• Sniper - Carries a high power sniper rifle and a sight that can they can use to call in precision strikes.
  • Engineer - Has a bazooka, mines and can repair vehicles.
  • Special forces - Carries a light automatic weapon and C4 explosives for sneaking around behind enemy lines causing problems.
  • Support - Totes a heavy automatic weapon and a radio to call in mortar strikes.
These specialties require different behavior from each player who assumes each role. They aren’t as limited as difficulty levels because players can try each specialty in any order and with any skill level. These specialties cannot be added at the end of development. They need to be developed somewhat in parallel during preproduction. They have an impact on level design and should be added well before production starts.

User stories provide a mechanism for identifying these roles and clearly communicating features related to each. The template for user stories I like is:

“As a <>, I want <> [so that ].”

A good method for identifying and differentiating goals is to phrase the user story in terms of those roles. So instead of saying:

"As a player, I would like to have a bazooka so I can blow up tanks"

the story becomes:

"As an engineer, I would like to have a bazooka so I can blow up tanks".

What's the difference? It's mainly one of value and priorities. For a generic player, the bazooka is one of a host of weapons, many of which are more important to the game. However for the engineer, the bazooka is probably the most valuable weapon. I wouldn't play the engineer without it. There's nothing more gratifying than taking out a tank with a well placed shot.

Even if your game isn't going to have specialties, like Battlefield, there is a lot of value in brainstorming the various roles of players early in development. Who is buying your game? Are you going after a largely casual market? If you are, it would benefit you to identify the "casual player" role in some of your stories. It will lead to many small decisions such as simplifying the controls or adding more checkpoints so the casual gamer doesn't become frustrated.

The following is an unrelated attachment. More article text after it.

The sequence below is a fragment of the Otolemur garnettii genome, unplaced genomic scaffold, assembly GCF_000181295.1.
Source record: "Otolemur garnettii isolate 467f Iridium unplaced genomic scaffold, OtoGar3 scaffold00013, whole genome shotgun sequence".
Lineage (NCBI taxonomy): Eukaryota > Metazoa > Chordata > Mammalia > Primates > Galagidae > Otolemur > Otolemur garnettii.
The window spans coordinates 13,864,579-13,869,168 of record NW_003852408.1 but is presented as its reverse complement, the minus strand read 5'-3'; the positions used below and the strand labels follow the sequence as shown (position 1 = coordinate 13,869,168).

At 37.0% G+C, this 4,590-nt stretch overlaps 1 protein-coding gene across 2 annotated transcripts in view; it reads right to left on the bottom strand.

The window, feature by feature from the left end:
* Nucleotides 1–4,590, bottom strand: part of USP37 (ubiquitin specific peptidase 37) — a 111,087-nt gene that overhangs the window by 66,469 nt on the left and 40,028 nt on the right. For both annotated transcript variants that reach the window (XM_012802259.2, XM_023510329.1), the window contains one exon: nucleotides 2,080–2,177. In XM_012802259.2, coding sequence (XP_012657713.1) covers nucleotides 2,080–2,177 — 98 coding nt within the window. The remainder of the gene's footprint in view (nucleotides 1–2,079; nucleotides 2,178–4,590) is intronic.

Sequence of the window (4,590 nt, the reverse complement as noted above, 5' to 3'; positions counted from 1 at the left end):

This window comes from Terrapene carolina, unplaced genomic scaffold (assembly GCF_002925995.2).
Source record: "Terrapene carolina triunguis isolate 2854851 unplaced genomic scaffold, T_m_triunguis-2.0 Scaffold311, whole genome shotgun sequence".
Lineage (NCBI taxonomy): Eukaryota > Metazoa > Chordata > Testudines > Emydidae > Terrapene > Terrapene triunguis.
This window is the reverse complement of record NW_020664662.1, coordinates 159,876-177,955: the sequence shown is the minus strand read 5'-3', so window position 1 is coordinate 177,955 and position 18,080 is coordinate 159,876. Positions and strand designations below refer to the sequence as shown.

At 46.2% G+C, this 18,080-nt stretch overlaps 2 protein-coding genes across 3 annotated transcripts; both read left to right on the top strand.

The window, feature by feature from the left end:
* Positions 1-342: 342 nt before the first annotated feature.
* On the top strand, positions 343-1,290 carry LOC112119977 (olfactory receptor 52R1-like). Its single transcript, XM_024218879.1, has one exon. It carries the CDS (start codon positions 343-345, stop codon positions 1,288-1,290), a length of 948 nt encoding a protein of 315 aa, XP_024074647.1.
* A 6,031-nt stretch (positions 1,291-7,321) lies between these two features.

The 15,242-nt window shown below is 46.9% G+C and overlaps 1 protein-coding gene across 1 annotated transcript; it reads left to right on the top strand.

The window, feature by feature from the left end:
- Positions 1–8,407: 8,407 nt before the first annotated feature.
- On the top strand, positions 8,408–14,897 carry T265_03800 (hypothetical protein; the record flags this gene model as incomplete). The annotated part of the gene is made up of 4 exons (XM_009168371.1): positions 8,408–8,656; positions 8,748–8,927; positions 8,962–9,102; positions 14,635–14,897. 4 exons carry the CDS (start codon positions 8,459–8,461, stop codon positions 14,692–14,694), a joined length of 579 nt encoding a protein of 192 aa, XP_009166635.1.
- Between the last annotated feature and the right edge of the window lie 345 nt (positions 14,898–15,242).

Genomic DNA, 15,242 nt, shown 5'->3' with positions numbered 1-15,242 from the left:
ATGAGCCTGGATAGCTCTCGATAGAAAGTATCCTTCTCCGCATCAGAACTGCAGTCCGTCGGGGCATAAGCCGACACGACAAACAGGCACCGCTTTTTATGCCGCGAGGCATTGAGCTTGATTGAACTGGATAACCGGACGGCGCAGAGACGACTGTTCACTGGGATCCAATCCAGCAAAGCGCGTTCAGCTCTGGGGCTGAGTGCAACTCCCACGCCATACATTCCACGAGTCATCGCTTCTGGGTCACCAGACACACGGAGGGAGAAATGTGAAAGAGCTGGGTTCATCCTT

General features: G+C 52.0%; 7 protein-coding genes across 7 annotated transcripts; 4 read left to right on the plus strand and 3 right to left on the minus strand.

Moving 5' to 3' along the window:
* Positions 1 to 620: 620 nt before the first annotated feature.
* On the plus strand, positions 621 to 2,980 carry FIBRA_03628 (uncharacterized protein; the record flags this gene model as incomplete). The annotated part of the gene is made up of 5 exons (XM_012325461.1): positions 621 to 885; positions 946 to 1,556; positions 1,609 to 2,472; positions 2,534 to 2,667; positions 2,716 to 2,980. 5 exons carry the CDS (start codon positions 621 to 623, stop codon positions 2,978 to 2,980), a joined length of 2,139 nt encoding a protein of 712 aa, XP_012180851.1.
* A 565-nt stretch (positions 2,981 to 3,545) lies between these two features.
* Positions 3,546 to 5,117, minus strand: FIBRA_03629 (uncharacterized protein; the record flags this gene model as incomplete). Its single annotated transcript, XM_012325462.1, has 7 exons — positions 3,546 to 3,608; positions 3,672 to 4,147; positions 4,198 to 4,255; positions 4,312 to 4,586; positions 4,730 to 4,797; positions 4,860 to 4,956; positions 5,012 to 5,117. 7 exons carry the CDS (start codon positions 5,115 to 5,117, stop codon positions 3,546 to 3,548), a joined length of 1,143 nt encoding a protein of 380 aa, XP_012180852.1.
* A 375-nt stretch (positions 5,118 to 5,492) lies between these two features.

Tuesday, September 02, 2008

How Pixar Fosters Collective Creativity

HBR is posting the article free for a short period of time.

What's equally tough, of course, is getting talented people to work effectively with one another. That takes trust and respect, which we as managers can't mandate; they must be earned over time. What we can do is construct an environment that nurtures trusting and respectful relationships and unleashes everyone's creativity. If we get that right, the result is a vibrant community where talented people are loyal to one another and their collective work, everyone feels that they are part of something extraordinary, and their passion and accomplishments make the community a magnet for talented people coming out of schools or working at other places. I know what I'm describing is the antithesis of the free-agency practices that prevail in the movie industry, but that's the point: I believe that community matters.